You want more? You have more on your side? Just share! I'm happy to save it and read it in about six months...

Right, there’s so much to chew on and I would absolutely love to chew it all day long but I’m fighting it. I’m at that level where I don’t even want to see any new pictures from the film. I already know too much and there’s nothing I can do.
Ok then, as you can see, and like my friend usually says, this are clearly first world problems! I just need to stay calm and take these pictures OUT OF MY HEAD.

Tuesday, May 28, 2013


No more crying...

It’s been two days, since the Palme D’Or has been announced.
I’m still so very high on the Cannes Days, with the success and the Palme D’Or winner, the film that will hunt me for days and days, in the nights and in my dreams. And I haven’t even seen it yet.
It will be a long journey until I, I guess we, will finally see it. Because really, everyone’s reactions was to check out who was going to distribute the film in their hometown and to see the dates of its release.

It’s like I’m high, high on the rush, the enthusiasm, the artists of the film and what it represents. And it doesn’t seem like I’m the only one either. It will be interesting how the film will grow and surf through awards season. No doubt Adèle Exarchopoulos will become a known face; maybe Hollywood will even grab her for a while. No doubt Léa is a precious treasure too. No doubt Abdelatiff Kechiche will have its fair share of travel to show the film throught the world (or maybe not), because everyone wants to see it. Obviously and hopefully, this film will raise discussions, it will eventually become something else, even if how much I don’t want it too, a film becomes always something else once it gets to the awards season. Maybe it won’t even get to the awards season, who knows? But the good part is that the cloud eventually fades. And then we can always keep seeing it again.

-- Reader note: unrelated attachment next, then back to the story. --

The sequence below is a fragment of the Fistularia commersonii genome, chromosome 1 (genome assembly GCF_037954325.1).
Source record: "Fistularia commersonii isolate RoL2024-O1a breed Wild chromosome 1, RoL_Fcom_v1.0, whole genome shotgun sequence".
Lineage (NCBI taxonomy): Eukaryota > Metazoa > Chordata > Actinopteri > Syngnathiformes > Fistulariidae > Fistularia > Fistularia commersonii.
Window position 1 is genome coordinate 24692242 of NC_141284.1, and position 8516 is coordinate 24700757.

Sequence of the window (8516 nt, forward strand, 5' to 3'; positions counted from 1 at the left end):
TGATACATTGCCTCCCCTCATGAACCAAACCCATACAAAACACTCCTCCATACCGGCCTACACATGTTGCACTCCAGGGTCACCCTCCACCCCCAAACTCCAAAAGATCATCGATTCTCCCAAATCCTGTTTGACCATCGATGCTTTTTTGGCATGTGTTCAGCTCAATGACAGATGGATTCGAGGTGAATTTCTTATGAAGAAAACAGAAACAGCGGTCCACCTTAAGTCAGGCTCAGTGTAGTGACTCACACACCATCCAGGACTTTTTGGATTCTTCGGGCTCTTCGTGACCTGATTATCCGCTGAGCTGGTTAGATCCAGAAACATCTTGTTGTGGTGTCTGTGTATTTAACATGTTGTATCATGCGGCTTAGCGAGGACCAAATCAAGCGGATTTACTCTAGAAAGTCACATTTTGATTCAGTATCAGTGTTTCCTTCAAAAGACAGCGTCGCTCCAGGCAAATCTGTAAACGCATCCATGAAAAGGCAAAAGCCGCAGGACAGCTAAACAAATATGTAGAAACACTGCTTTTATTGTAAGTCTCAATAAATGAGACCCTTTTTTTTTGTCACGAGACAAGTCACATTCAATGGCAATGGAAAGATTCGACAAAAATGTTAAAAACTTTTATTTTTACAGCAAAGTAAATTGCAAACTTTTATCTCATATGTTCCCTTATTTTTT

To my side, I just want to appreciate the moment. It’s about that and actually now letting it go, which is the hard part. I want to hear and keep hearing the winner of the Palm D’Or in all the news, from Euronews to CNN and national and in French and Spanish and Swedish. To hear how this very year, with this film called ‘La Vie D’Adèle’ became the first film to ever have its Palm presented to not only the director of the film but instead acknowledging the collaboration between three artists, which included the two female stars of the film, Léa and Adèle. Then you think what it represents and the meaning of it and how sweet it sounds, this unprecedented recognition - in the most excruciatingly formal and by the rules film festival of the world. This also means that Adèle and Léa join Jane Campion as the only women to ever win a Palm D’Or.